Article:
Neutrons usually only go a few centimeters before they disintegrate. When an nucleus splits, it releases a few neutrons (on average about 2.5) in random directions.

With that in mind, “criticality” means you’ve set up your atoms (and anything else around them) in such a way that on average, the neutrons that are being released from those splitting atoms will go on to split at least the same number of atoms that had split in the first place. So if one atom splits and releases 2 neutrons, you’d need 1 of those to split another atom for it to be “critical.”

“Supercritical” means you are splitting _more_ atoms than were splitting in the first place. So that one atom splits, releases 2 neutrons, and each of those neutrons split two more atoms. That leads to an exponential growth.

What affects criticality? A lot of things. It’s really just, “what factors will make it more likely for those neutrons to split more atoms?” They include:

* How many atoms of the splittable sort are in the material. If there is only one atom to begin with, it’s not going to split any more! But more practically, those neutrons are going to be traveling through space, and if they aren’t traveling through other atoms of the splittable sort, then they won’t likely encounter them. This is why a raw amount of mass is usually associated with this.

* How many atoms are mixed in with them that won’t split, but will absorb neutrons? This is an issue in bombs (it is why you need to enrich uranium, because the most common kind of uranium won’t split easily), and reactors (where it is used for control rods among other things). If your neutrons are being “eaten” by other atoms, that will change the criticality requirements.

* Are the neutrons being slowed down, to increase their likelihood of splitting? In a reactor there are substances like water or hydrogen or carbon (the “moderator”) against which the neutrons can be made to bounce to lose some of their energy, which increases the chance that they will split any splittable atoms they find.

* How close together are the atoms? This matters for bombs more than anything else, but one way to increase the chances of neutrons finding more atoms to split is to physically squish the atoms closer together, which is how an implosion bomb works (it uses explosives to increase the density of the fuel before splitting its atoms).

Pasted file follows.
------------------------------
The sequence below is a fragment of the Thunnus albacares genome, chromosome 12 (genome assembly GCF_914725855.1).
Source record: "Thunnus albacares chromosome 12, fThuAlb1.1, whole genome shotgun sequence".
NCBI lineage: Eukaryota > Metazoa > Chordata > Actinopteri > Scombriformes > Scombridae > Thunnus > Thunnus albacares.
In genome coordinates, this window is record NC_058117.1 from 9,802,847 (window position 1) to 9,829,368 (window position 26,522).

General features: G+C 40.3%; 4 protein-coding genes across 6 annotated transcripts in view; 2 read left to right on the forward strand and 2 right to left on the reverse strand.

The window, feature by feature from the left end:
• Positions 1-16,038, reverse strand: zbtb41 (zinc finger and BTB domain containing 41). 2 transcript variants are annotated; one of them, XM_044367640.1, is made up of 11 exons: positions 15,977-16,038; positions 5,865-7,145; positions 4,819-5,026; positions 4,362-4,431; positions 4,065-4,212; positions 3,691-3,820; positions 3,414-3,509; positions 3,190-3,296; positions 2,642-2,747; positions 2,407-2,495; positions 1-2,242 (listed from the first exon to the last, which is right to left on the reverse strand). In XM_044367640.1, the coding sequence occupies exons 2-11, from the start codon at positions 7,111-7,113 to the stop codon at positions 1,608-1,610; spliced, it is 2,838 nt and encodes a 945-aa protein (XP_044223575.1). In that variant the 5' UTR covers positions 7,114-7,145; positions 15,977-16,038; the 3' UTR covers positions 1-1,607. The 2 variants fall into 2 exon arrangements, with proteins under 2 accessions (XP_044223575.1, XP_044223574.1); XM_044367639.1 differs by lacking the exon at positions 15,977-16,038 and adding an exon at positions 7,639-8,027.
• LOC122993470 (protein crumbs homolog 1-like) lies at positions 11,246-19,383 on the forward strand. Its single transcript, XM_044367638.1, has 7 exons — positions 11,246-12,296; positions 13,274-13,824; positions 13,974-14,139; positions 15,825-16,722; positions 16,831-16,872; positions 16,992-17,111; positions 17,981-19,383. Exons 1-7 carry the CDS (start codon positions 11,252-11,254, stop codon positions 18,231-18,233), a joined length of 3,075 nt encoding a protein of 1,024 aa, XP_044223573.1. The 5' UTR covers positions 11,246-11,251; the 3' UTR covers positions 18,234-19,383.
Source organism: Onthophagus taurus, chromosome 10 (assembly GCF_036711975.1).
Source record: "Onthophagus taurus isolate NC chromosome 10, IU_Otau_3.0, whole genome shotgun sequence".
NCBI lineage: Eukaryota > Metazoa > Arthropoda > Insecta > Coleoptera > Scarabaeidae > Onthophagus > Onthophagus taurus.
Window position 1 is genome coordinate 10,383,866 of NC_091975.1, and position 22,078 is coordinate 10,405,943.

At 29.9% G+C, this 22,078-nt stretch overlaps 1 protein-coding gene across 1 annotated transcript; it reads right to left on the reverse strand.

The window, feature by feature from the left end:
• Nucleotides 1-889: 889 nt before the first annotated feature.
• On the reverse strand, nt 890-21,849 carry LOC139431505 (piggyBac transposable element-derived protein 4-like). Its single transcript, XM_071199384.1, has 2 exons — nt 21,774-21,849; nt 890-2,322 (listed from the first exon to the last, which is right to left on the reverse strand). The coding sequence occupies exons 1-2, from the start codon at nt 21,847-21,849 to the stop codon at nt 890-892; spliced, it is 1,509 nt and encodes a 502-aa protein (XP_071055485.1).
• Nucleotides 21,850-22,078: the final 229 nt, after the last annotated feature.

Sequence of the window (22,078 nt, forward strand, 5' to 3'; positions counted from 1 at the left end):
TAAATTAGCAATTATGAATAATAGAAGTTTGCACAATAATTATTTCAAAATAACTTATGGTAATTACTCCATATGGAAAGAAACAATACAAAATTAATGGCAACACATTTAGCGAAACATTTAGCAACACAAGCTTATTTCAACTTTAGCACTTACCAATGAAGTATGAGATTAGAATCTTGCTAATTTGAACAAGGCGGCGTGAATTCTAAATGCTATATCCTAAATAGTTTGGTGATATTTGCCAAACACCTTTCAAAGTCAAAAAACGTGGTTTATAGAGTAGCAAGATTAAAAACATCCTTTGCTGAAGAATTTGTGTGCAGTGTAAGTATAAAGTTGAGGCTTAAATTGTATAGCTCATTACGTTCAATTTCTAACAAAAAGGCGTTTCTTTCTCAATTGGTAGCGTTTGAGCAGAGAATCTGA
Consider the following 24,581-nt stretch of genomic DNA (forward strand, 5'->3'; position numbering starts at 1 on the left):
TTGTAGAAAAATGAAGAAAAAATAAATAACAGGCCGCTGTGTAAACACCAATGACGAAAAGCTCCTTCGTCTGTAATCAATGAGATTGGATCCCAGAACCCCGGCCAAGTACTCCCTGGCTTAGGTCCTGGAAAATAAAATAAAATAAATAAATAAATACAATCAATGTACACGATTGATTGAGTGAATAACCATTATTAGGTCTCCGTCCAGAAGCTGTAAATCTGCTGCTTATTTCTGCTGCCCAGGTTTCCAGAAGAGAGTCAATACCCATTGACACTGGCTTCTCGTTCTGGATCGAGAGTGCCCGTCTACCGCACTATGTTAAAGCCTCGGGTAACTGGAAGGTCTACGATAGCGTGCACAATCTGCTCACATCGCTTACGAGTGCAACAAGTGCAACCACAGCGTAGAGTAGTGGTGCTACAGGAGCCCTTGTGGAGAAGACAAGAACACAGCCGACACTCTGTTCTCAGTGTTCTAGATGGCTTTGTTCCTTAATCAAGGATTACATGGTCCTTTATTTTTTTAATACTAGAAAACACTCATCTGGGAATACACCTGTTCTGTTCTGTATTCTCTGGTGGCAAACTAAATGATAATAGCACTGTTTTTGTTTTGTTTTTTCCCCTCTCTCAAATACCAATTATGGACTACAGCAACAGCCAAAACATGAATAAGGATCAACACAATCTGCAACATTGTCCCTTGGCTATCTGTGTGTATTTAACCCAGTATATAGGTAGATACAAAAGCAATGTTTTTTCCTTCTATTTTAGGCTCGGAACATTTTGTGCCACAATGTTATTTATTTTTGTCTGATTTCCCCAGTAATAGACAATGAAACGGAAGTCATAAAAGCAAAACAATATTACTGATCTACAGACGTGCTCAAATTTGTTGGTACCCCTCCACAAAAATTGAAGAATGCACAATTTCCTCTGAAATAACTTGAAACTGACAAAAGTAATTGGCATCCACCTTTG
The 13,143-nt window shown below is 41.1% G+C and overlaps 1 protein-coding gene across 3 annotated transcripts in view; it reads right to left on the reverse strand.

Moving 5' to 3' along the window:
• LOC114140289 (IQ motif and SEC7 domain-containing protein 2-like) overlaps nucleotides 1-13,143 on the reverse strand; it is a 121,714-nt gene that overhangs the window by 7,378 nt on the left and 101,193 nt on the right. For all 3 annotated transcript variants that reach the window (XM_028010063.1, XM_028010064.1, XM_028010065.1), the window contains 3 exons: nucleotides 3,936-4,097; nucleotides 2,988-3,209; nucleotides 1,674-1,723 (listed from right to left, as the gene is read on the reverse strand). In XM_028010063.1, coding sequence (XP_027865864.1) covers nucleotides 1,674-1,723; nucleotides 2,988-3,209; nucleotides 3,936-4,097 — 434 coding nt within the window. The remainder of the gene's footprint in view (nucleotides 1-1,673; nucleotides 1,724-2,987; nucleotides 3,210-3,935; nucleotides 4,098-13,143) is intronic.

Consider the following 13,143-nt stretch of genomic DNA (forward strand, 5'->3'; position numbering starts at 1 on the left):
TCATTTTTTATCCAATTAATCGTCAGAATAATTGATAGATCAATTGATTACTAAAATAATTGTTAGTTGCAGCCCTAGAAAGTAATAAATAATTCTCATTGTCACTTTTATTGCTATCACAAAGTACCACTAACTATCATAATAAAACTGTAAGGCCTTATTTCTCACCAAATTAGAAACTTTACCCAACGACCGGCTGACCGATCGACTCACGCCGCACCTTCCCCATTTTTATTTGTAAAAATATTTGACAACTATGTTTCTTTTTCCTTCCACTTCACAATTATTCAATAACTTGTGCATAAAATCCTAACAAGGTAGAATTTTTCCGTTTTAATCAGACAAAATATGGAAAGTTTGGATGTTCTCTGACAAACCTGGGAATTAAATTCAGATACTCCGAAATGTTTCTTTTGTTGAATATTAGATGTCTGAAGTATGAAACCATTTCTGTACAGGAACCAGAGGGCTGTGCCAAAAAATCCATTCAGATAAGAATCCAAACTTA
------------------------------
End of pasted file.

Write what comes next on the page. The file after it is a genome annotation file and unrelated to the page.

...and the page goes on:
* What geometry is the fuel material? A solid sphere is the most favorable geometry for criticality, because any given atom in the center is likely to have its neutrons run into more material as it moves outward. Whereas a long tube (cylinder) of material is not very favorable to criticality, because the neutrons would have to be traveling along the length of the tube in order to run into more fuel. Careful choice of geometry makes a big difference in whether systems are likely to be safe or go critical.

There are some other factors as well, like temperature and chemical structure and other things of that nature, but you get the picture. It is really just about whether those neutrons are going to find other atoms to split, and anything that affects that will affect criticality.

I find that when we speak of this only as a “critical mass,” it obscures that we are talking about a “system” with a lot of properties, and can make it seem rather magical. But it’s very physical, and somewhat straightforward if you understand what is going on “under the hood.”

First its important to understand what criticality isn’t and is. Something being critical does not mean that it will instantly explode like a nuke, but it does mean the temperature will start to ramp up and will ramp faster the further into the critical region the mass is

A mass of fissile material(atoms that can be split like U-235 or Pu-239) is critical when every time an atom randomly splits it causes one other to split. If it causes more than 1 other atom to split then its super critical, if it causes less on average then its sub critical. You can change the chances of a chain reaction by reflecting the neutrons back in so they get another shot, or adding more material so its likely to hit something on the way out, or by squeezing the material so its denser so its harder to miss.

If you have a 9.9 kg sphere of Plutonium-239 it is sub-critical so it’ll sit there being kind of warm and fairly radioactive but it’ll stay the same temperature because its subcritical.

If you have a 10 kg sphere of Pu-239 then you have a critical mass of it and the sphere will get really hot and be quite radioactive. If you do anything to squeeze it or put a beryllium shell around it to reflect the neutrons back in then it’ll become supercritical and the temperature and radioactivity will both start to rise. This is what happened with the Demon Core, they dropped the Beryllium shell closed around it so their relatively small radioactive core was now supercritical and the reaction rate started to climb causing a lot of radioactivity

Now you’ll notice that it didn’t become a bomb. That’s because there are levels of super critical. If you get it supercritical so each event causes 1.001 events then the rate of radioactivity will climb slowly, but if each event causes 3 then it will climb very quickly.

A critical mass of U-235 has 15 splits per second. If you make it 10% above the critical level then after one step you have 16 splits per second, and in 10 steps you’ll measure 39 per second. If you squeeze it down in a nuke and reflect all the neutrons back in so that every neutron causes a split then the first one to split causes 3 which cause 9 which cause 27 and 10 steps later you’re at 59,000 and 50 steps later you’re at 7×10^23.

While something being “super critical” means its going to get warmer just being super critical isn’t enough for a nuke. The core needs to be *very* super critical